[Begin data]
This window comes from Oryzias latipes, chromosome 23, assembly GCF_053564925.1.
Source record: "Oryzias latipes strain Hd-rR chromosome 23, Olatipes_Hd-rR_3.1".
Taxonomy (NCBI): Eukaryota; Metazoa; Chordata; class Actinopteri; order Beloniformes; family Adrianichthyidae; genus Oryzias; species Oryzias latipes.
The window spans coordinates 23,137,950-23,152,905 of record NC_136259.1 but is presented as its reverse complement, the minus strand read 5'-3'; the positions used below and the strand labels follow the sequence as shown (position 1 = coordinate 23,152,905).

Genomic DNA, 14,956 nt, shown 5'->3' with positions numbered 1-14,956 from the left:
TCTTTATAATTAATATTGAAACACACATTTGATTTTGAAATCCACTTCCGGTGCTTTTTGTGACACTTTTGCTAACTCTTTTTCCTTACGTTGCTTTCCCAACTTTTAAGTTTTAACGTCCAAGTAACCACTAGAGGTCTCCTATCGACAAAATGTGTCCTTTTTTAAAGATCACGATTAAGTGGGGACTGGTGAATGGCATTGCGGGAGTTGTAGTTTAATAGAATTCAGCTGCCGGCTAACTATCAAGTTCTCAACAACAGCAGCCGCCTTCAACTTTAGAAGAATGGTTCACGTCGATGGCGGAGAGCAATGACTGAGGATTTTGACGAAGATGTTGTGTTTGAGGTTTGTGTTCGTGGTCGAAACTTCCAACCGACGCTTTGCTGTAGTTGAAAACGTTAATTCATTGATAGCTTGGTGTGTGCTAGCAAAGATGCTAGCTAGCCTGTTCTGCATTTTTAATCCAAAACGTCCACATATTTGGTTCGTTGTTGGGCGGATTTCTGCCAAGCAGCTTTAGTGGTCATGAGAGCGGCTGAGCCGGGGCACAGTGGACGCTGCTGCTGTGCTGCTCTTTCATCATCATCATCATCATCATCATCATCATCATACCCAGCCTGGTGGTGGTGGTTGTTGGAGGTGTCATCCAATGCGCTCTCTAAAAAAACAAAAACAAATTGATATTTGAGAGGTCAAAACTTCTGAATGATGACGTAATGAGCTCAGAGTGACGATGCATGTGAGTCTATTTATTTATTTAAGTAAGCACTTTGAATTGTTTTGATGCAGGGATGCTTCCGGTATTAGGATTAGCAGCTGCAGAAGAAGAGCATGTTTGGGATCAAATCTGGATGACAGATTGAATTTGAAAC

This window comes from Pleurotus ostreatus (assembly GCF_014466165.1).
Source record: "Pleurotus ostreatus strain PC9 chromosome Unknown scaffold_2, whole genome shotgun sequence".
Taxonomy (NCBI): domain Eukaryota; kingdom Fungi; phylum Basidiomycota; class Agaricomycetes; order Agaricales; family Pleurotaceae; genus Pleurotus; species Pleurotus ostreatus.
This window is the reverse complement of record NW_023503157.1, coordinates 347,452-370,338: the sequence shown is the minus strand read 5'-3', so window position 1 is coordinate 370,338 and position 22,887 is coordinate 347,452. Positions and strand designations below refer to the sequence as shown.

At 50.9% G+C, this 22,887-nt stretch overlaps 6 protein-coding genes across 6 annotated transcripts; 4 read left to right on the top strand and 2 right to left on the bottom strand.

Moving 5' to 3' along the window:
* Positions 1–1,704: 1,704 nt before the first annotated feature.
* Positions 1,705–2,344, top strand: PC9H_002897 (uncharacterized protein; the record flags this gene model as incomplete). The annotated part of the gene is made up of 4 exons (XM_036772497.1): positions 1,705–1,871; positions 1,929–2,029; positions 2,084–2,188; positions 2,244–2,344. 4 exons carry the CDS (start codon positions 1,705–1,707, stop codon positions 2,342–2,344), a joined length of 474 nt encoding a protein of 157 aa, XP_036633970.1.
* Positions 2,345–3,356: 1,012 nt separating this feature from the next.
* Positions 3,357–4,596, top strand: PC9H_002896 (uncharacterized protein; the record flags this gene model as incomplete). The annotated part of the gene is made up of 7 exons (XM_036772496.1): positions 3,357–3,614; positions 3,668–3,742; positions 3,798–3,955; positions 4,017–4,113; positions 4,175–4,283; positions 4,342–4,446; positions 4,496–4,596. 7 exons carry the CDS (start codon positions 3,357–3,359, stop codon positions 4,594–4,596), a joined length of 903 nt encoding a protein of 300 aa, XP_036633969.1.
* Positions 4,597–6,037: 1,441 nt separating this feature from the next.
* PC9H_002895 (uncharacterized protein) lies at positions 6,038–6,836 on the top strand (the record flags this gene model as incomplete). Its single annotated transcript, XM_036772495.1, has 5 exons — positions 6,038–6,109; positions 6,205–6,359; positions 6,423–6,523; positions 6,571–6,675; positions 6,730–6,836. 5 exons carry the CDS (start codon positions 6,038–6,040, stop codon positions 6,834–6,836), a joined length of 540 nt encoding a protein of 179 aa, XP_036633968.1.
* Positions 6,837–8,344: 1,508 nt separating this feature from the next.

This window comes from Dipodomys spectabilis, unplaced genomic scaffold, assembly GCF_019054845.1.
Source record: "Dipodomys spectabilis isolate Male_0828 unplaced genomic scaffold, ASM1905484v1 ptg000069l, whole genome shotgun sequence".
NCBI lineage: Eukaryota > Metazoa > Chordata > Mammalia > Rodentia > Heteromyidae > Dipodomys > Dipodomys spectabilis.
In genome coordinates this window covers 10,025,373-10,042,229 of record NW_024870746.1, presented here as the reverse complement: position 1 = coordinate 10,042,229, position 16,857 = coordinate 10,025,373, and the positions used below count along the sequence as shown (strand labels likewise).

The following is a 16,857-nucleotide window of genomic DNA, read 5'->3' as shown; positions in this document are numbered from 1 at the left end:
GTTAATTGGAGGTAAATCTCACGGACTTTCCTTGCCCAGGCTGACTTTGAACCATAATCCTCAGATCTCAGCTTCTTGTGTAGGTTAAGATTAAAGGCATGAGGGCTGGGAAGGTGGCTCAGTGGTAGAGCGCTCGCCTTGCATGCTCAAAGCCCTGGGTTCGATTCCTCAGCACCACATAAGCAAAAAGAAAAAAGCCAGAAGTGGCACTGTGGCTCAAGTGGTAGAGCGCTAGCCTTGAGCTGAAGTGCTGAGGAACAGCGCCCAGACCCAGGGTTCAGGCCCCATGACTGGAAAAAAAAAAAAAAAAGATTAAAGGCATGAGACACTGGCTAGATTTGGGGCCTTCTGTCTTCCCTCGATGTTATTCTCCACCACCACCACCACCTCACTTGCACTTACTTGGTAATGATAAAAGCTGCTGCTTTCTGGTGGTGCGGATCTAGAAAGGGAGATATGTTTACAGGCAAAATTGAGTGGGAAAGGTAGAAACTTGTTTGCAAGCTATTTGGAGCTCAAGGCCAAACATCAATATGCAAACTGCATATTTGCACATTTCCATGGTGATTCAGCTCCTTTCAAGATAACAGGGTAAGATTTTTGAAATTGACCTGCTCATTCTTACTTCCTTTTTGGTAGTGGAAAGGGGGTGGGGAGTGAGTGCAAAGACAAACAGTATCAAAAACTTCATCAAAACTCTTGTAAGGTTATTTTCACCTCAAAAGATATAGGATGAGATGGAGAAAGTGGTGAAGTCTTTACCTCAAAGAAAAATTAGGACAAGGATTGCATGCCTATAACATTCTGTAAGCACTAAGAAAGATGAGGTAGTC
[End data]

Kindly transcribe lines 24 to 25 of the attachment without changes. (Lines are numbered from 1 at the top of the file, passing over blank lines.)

The following is a 16,857-nucleotide window of genomic DNA, read 5'->3' as shown; positions in this document are numbered from 1 at the left end:
GTTAATTGGAGGTAAATCTCACGGACTTTCCTTGCCCAGGCTGACTTTGAACCATAATCCTCAGATCTCAGCTTCTTGTGTAGGTTAAGATTAAAGGCATGAGGGCTGGGAAGGTGGCTCAGTGGTAGAGCGCTCGCCTTGCATGCTCAAAGCCCTGGGTTCGATTCCTCAGCACCACATAAGCAAAAAGAAAAAAGCCAGAAGTGGCACTGTGGCTCAAGTGGTAGAGCGCTAGCCTTGAGCTGAAGTGCTGAGGAACAGCGCCCAGACCCAGGGTTCAGGCCCCATGACTGGAAAAAAAAAAAAAAAAGATTAAAGGCATGAGACACTGGCTAGATTTGGGGCCTTCTGTCTTCCCTCGATGTTATTCTCCACCACCACCACCACCTCACTTGCACTTACTTGGTAATGATAAAAGCTGCTGCTTTCTGGTGGTGCGGATCTAGAAAGGGAGATATGTTTACAGGCAAAATTGAGTGGGAAAGGTAGAAACTTGTTTGCAAGCTATTTGGAGCTCAAGGCCAAACATCAATATGCAAACTGCATATTTGCACATTTCCATGGTGATTCAGCTCCTTTCAAGATAACAGGGTAAGATTTTTGAAATTGACCTGCTCATTCTTACTTCCTTTTTGGTAGTGGAAAGGGGGTGGGGAGTGAGTGCAAAGACAAACAGTATCAAAAACTTCATCAAAACTCTTGTAAGGTTATTTTCACCTCAAAAGATATAGGATGAGATGGAGAAAGTGGTGAAGTCTTTACCTCAAAGAAAAATTAGGACAAGGATTGCATGCCTATAACATTCTGTAAGCACTAAGAAAGATGAGGTAGTC